A Doll's House


In reading Ibsen's A Doll's House today, one may find it hard to 
imagine how daring it seemed at the time it was written one
hundred years ago. Its theme, the emancipation of a woman, makes it 
seem almost contemporary. 

 In Act I, there are many clues that hint at the kind of marriage 
Nora and Torvald have. It seems that Nora is a doll controlled by 
Torvald. She relies on him for everything, from movements to thoughts, 
much like a puppet who is dependent on its puppet master for all of 
its actions. The most obvious example of Torvald's physical control 
over Nora is his reteaching her the tarantella. Nora pretends that she 
needs Torvald to teach her every move in order to relearn the dance. 
The reader knows this is an act, and it shows her submissiveness to 
Torvald. After he teaches her the dance, he proclaims "When I saw you 
turn and sway in the tarantella-my blood was pounding till I couldn't 
stand it"(1009), showing how he is more interested in Nora physically 
than emotionally. When Nora responds by saying "Go away, Torvald! 
Leave me alone. I don't want all this"(1009), Torvald asks "Aren't I 
your husband?"(1009). By saying this, he is implying that one of 
Nora's duties as his wife is to physically pleasure him at his 
command. Torvald also does not trust Nora with money, which 
exemplifies Torvald's treating Nora as a child. On the rare occasion 
when Torvald gives Nora some money, he is concerned that she will 
waste it on candy and pastry; in modern times, this would be 
comparable to Macauly Culkin being given money, then buying things 
that "would rot his mind and his body" in the movie Home Alone. Nora's 
duties, in general, are restricted to caring for the children, doing 
housework, and working on her needlepoint. A problem with her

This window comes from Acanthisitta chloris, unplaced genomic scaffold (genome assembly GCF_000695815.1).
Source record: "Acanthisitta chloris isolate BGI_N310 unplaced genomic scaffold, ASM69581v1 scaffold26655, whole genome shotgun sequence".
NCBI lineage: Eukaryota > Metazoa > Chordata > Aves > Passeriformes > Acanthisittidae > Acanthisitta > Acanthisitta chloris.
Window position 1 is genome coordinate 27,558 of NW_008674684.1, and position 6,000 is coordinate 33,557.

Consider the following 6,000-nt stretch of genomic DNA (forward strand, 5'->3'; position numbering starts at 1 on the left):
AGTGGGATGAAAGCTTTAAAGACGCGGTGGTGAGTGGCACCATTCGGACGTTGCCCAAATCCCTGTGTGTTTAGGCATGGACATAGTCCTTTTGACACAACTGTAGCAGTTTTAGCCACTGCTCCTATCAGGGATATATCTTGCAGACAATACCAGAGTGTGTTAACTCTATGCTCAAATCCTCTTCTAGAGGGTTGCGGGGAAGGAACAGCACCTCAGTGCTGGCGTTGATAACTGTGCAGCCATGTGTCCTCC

responsibilities is that her most important obligation is to please 
Torvald, making her role similar to that of a slave. Many of Ibsen's 
works are problem plays in which he leaves the conclusion up to the 
reader. The problem in A Doll's House lies not only with Torvald, but 
with the entire Victorian society. Females were confined in every way 
imaginable. When Torvald does not immediately offer to help Nora after 
Krogstad threatens to expose her, Nora realizes that there is a 
problem. By waiting until after he discovers that his social status 
will suffer no harm, Torvald reveals his true feelings which put 
appearance, both social and physical, ahead of the wife whom he says 
he loves. This revelation is what prompts Nora to walk out on
Torvald. When Torvald tries to reconcile with Nora, she explains to 
him how she had been treated like a child all her life; her father had 
treated her much the same way Torvald does. Both male superiority 
figures not only denied her the right to think and act the way she 
wished, but limited her happiness. Nora describes her feelings as 
"always merry, never happy." When Nora finally slams the door and 
leaves, she is not only slamming it on Torvald, but also on everything 
else that has happened in her past which curtailed her growth into a 
mature woman. In today's society, many women are in a situation 
similar to Nora's. Although many people have accepted women as being
equal, there are still people in modern America who are doing their 
best to suppress the feminist revolution. People ranging from 
conservative radio-show hosts who complain about "flaming femi-nazis," 
to women who use their "feminine charm" to accomplish what they want 
are what is holding the female gender back. Both of these mindsets are 
expressed in A Doll's House. Torvald is an example of today's 
stereotypical man, who is only interested in his appearance and the 
amount of control he has over a person, and does not care about the 
feelings of others. Nora, on the other hand, is a typical example of 
the woman who plays to a man's desires. She makes Torvald think he is 
much smarter and stronger than he actually is. However, when Nora 
slams the door, and Torvald is no longer exposed to her manipulative 
nature, he realizes what true love and equality are, and that they 
cannot be achieved with people like Nora and himself together. If 
everyone in the modern world were to view males and females as 
completely equal, and if neither men nor women used the power that 
society gives them based on their sex, then, and only then, could true 
equality exist in our world. 


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